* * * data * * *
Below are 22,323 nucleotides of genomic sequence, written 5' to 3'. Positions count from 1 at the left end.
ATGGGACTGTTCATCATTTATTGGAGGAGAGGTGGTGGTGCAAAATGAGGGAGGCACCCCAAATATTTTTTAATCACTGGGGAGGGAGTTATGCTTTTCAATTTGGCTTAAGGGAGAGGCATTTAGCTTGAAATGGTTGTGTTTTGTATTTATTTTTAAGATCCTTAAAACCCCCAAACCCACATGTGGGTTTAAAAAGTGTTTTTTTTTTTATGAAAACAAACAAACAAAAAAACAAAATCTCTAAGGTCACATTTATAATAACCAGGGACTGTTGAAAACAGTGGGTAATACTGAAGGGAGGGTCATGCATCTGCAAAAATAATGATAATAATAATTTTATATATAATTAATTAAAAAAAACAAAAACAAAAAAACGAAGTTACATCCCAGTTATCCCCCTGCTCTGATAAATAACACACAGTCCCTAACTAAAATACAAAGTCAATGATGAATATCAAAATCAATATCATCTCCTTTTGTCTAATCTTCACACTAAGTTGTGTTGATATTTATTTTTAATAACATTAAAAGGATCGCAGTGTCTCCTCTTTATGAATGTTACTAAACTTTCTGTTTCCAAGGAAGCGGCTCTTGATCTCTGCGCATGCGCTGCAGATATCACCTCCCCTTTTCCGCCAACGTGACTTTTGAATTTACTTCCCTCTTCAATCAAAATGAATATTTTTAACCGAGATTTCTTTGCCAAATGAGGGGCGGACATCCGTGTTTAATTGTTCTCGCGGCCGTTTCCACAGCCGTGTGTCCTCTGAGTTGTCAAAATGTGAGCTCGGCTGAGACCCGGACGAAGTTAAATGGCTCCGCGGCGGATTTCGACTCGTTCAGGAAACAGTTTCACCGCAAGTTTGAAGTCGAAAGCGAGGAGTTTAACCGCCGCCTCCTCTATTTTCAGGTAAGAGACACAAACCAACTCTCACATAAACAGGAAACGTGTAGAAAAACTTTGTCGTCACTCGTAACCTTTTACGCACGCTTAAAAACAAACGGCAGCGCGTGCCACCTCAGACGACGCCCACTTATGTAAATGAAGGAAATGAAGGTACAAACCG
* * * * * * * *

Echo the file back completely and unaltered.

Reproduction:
Below are 22,323 nucleotides of genomic sequence, written 5' to 3'. Positions count from 1 at the left end.
ATGGGACTGTTCATCATTTATTGGAGGAGAGGTGGTGGTGCAAAATGAGGGAGGCACCCCAAATATTTTTTAATCACTGGGGAGGGAGTTATGCTTTTCAATTTGGCTTAAGGGAGAGGCATTTAGCTTGAAATGGTTGTGTTTTGTATTTATTTTTAAGATCCTTAAAACCCCCAAACCCACATGTGGGTTTAAAAAGTGTTTTTTTTTTTATGAAAACAAACAAACAAAAAAACAAAATCTCTAAGGTCACATTTATAATAACCAGGGACTGTTGAAAACAGTGGGTAATACTGAAGGGAGGGTCATGCATCTGCAAAAATAATGATAATAATAATTTTATATATAATTAATTAAAAAAAACAAAAACAAAAAAACGAAGTTACATCCCAGTTATCCCCCTGCTCTGATAAATAACACACAGTCCCTAACTAAAATACAAAGTCAATGATGAATATCAAAATCAATATCATCTCCTTTTGTCTAATCTTCACACTAAGTTGTGTTGATATTTATTTTTAATAACATTAAAAGGATCGCAGTGTCTCCTCTTTATGAATGTTACTAAACTTTCTGTTTCCAAGGAAGCGGCTCTTGATCTCTGCGCATGCGCTGCAGATATCACCTCCCCTTTTCCGCCAACGTGACTTTTGAATTTACTTCCCTCTTCAATCAAAATGAATATTTTTAACCGAGATTTCTTTGCCAAATGAGGGGCGGACATCCGTGTTTAATTGTTCTCGCGGCCGTTTCCACAGCCGTGTGTCCTCTGAGTTGTCAAAATGTGAGCTCGGCTGAGACCCGGACGAAGTTAAATGGCTCCGCGGCGGATTTCGACTCGTTCAGGAAACAGTTTCACCGCAAGTTTGAAGTCGAAAGCGAGGAGTTTAACCGCCGCCTCCTCTATTTTCAGGTAAGAGACACAAACCAACTCTCACATAAACAGGAAACGTGTAGAAAAACTTTGTCGTCACTCGTAACCTTTTACGCACGCTTAAAAACAAACGGCAGCGCGTGCCACCTCAGACGACGCCCACTTATGTAAATGAAGGAAATGAAGGTACAAACCG